Mini-Lesson Monday, Lesson #215 (Part 2): ‘Besides vs beside’, ‘Always vs alway’, ‘Forwards vs Forward’ – Different meanings and usages

📙 ‘I hope I shall always behave so as to be respected by every one; and that nobody would do me more hurt than I am sure I would do them.’

– Samuel Richardson, Pamela, or Virtue Rewarded (1740)

In Part 2 of our Lesson, we continue to differentiate the differences between similar-looking words like ‘always vs alway’ and ‘forwards vs forward’, considering what mean and how they can be used. (If you haven’t already read it, you might like to check Part 1 here where we looked at the differences between ‘besides vs beside’).


Both of these words are very closely related and both are adverbs. Generally speaking, they refer to an action that is happening ‘forever’ or ‘continually’.


This is the one we are most familiar with, since most English speakers will use it very often, indeed daily.

It means ‘at all times’ or ‘continually’:

📙 “There, sir, said she; you always said Mrs. Pamela was a great writer …”

– Samuel Richardson, Pamela, or Virtue Rewarded

📙 ‘So, though I don’t know whether ever you’ll see what I write, I must say, that I will go to bed, with remembering you in my prayers, as I always do, and as I know you do me: And so, my dear parents, good night.’

– Samuel Richardson, Pamela, or Virtue Rewarded



‘Alway’ is an archaic (old-fashioned) word that means ‘all along’ or ‘for all time’. It has a stronger sense of time or eternity in it (contrasted against the ‘continually here and now’ sense found in ‘always’).

Richardson includes it in his writing as follows:

📙 ‘… praise ye the Lord our God; Praise ye the Lord alway.’

– Samuel Richardson, Pamela, or Virtue Rewarded


Important note: Even though there is a distinction between these two words (as we will see here), in American English both words are spelled the same: forward, without the ‘s’. 🇺🇲

However, I will include ‘forwards’ with an ‘s’ here, because it is easier to illustrate the differences between these two words (and since I, and most English-speaking Europeans, use British English spelling). 🇬🇧


This is an adverb meaning ‘towards the front’ or ‘towards a place, space, or time that is ahead or in advance.’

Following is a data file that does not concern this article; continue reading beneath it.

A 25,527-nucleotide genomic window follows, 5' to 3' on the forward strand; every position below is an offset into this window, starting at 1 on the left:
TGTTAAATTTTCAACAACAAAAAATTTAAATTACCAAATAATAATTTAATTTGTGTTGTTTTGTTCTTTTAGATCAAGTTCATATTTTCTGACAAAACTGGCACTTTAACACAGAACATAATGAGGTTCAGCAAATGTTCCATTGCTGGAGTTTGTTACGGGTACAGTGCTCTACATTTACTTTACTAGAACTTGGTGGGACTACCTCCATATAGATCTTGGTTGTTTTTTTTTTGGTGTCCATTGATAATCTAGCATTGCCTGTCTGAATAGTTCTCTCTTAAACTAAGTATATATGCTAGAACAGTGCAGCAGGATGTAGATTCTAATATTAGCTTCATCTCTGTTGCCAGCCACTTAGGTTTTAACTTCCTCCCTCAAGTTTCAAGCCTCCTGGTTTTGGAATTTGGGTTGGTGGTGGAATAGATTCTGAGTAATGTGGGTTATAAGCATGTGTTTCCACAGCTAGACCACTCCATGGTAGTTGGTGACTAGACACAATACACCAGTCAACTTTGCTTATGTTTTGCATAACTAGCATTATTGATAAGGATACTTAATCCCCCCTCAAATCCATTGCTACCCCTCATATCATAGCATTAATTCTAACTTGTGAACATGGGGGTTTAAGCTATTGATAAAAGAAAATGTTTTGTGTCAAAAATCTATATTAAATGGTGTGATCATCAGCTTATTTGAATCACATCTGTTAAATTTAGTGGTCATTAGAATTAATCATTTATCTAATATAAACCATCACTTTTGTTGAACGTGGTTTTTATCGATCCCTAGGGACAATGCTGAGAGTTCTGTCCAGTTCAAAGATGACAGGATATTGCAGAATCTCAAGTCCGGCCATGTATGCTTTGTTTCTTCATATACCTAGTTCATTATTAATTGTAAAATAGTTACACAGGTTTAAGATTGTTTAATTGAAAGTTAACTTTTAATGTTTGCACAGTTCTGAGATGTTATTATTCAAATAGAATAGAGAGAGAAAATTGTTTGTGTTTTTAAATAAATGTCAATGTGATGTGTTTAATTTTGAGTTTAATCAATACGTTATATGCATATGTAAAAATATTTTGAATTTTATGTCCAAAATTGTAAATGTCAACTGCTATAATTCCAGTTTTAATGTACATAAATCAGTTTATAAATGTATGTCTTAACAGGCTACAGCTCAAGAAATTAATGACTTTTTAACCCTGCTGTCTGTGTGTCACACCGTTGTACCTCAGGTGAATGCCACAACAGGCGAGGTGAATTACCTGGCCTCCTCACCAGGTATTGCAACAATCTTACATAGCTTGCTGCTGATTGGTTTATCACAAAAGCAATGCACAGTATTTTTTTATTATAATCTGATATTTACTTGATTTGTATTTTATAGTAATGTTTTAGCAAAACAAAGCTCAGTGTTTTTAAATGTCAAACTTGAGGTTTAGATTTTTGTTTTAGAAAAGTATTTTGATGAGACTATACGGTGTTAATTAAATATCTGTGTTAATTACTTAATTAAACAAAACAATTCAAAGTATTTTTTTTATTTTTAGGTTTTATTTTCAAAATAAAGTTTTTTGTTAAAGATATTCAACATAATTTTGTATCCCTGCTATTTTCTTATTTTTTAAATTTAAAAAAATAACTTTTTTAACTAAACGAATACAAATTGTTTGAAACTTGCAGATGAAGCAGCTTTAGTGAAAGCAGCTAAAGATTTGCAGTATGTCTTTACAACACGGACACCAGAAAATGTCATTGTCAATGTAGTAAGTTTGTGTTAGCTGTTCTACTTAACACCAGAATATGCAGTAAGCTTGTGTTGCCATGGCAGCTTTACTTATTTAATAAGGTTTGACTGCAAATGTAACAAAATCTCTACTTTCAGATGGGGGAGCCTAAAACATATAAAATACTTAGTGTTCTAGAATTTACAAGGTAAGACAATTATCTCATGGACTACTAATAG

📙 ‘And, added he, since that horse will serve you, Mr. Andrews, to ride backwards and forwards, to see us, when we go into Bedfordshire, I make you a present of it, with the accoutrements.’

– Samuel Richardson, Pamela, or Virtue Rewarded [‘accoutrements’ means ‘additional items of dress or equipment’]



‘Forward’, as distinct from ‘forwards’ (see note above on American vs British spelling) is mostly found as an adjective or a verb.

As a verb it is fairly straightforward, meaning to ‘send forward’ or ‘send on ahead to …

e.g., ‘Shall I forward his email to you?’ – in other words: shall I send on to you the email that I received from him?

‘Forward’ as an adjective means ‘straightforward, confident, and forceful, sometimes appearing rude or inconsiderate of social rules’. It can have a negative connotation.

📙 ‘I may not deserve, in your opinion, the opprobrious terms of forward and artful, and such like …’

– Samuel Richardson, Pamela, or Virtue Rewarded [‘opprobious’ means ‘hateful’ – Pamela is defending herself here]

📙 ‘… as he was then pleased to speak his mind, no doubt, I would not, for any thing, seem too forward.’

– Samuel Richardson, Pamela, or Virtue Rewarded [‘seem’ here means ‘appear’ – Pamela doesn’t want to appear too forward for any reason]


✍️ NOTE: You may have heard the common expression in English, ‘look forward to’, meaning ‘to be excited about something that is going to happen in the future’ – e.g., ‘I am looking forward to meeting my friends in the holidays’. It is a fixed expression with ‘forward’ (adverb) always being written without an ‘s’, both in American and in British English. 🇬🇧 🇺🇲

📙 ‘… I hope we shall be so happy as to be enabled to look forward, with comfort, to another, where our pleasures will be everlasting.’

– Samuel Richardson, Pamela, or Virtue Rewarded

Has this been helpful? Feel free to let me know (through the contact form on the Home page) if you have other questions or think that a personalised lesson on any English language topic would be useful for you (it doesn’t have to be a question on English literature!) 📚

by J. E. Gibbons

English language tutor and researcher at 'Learn English Through Literature' (2024)